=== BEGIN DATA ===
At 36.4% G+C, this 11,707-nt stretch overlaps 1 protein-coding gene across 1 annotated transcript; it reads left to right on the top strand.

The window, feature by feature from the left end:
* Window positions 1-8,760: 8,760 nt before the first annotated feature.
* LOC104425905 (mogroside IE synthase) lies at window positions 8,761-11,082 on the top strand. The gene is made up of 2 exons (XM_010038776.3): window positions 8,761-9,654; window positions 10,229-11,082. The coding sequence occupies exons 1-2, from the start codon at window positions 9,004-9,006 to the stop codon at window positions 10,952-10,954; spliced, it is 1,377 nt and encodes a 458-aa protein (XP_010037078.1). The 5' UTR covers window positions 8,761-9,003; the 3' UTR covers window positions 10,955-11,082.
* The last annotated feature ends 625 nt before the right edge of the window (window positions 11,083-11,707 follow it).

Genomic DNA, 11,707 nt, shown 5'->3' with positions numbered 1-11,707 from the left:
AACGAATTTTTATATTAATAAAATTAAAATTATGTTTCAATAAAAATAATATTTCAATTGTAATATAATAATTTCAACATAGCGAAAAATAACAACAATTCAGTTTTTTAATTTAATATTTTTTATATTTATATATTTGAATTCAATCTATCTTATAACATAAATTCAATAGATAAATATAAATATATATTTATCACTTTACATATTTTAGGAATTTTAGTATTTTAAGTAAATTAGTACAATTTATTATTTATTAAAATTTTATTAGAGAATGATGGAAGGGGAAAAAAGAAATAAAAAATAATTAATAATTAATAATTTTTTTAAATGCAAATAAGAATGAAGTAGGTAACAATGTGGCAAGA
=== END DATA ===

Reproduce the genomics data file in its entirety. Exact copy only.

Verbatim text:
At 36.4% G+C, this 11,707-nt stretch overlaps 1 protein-coding gene across 1 annotated transcript; it reads left to right on the top strand.

The window, feature by feature from the left end:
* Window positions 1-8,760: 8,760 nt before the first annotated feature.
* LOC104425905 (mogroside IE synthase) lies at window positions 8,761-11,082 on the top strand. The gene is made up of 2 exons (XM_010038776.3): window positions 8,761-9,654; window positions 10,229-11,082. The coding sequence occupies exons 1-2, from the start codon at window positions 9,004-9,006 to the stop codon at window positions 10,952-10,954; spliced, it is 1,377 nt and encodes a 458-aa protein (XP_010037078.1). The 5' UTR covers window positions 8,761-9,003; the 3' UTR covers window positions 10,955-11,082.
* The last annotated feature ends 625 nt before the right edge of the window (window positions 11,083-11,707 follow it).

Genomic DNA, 11,707 nt, shown 5'->3' with positions numbered 1-11,707 from the left:
AACGAATTTTTATATTAATAAAATTAAAATTATGTTTCAATAAAAATAATATTTCAATTGTAATATAATAATTTCAACATAGCGAAAAATAACAACAATTCAGTTTTTTAATTTAATATTTTTTATATTTATATATTTGAATTCAATCTATCTTATAACATAAATTCAATAGATAAATATAAATATATATTTATCACTTTACATATTTTAGGAATTTTAGTATTTTAAGTAAATTAGTACAATTTATTATTTATTAAAATTTTATTAGAGAATGATGGAAGGGGAAAAAAGAAATAAAAAATAATTAATAATTAATAATTTTTTTAAATGCAAATAAGAATGAAGTAGGTAACAATGTGGCAAGA